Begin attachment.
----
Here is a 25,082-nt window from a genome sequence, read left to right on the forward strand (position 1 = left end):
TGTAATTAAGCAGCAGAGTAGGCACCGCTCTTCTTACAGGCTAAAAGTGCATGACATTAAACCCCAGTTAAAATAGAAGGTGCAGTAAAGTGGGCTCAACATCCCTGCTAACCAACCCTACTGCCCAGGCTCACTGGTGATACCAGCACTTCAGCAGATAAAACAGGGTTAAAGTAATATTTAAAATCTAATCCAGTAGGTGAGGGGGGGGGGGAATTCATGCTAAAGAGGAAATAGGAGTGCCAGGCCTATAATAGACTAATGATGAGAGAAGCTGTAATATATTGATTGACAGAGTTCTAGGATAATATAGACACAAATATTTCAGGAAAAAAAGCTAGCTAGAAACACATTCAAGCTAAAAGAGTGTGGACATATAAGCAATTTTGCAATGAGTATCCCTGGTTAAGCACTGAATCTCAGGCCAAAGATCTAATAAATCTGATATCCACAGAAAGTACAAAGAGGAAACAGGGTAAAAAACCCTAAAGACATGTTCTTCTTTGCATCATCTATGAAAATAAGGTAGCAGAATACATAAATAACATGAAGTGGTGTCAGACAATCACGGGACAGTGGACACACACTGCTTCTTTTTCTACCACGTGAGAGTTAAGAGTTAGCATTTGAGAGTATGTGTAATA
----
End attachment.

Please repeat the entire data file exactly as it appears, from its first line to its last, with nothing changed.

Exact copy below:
Here is a 25,082-nt window from a genome sequence, read left to right on the forward strand (position 1 = left end):
TGTAATTAAGCAGCAGAGTAGGCACCGCTCTTCTTACAGGCTAAAAGTGCATGACATTAAACCCCAGTTAAAATAGAAGGTGCAGTAAAGTGGGCTCAACATCCCTGCTAACCAACCCTACTGCCCAGGCTCACTGGTGATACCAGCACTTCAGCAGATAAAACAGGGTTAAAGTAATATTTAAAATCTAATCCAGTAGGTGAGGGGGGGGGGGAATTCATGCTAAAGAGGAAATAGGAGTGCCAGGCCTATAATAGACTAATGATGAGAGAAGCTGTAATATATTGATTGACAGAGTTCTAGGATAATATAGACACAAATATTTCAGGAAAAAAAGCTAGCTAGAAACACATTCAAGCTAAAAGAGTGTGGACATATAAGCAATTTTGCAATGAGTATCCCTGGTTAAGCACTGAATCTCAGGCCAAAGATCTAATAAATCTGATATCCACAGAAAGTACAAAGAGGAAACAGGGTAAAAAACCCTAAAGACATGTTCTTCTTTGCATCATCTATGAAAATAAGGTAGCAGAATACATAAATAACATGAAGTGGTGTCAGACAATCACGGGACAGTGGACACACACTGCTTCTTTTTCTACCACGTGAGAGTTAAGAGTTAGCATTTGAGAGTATGTGTAATA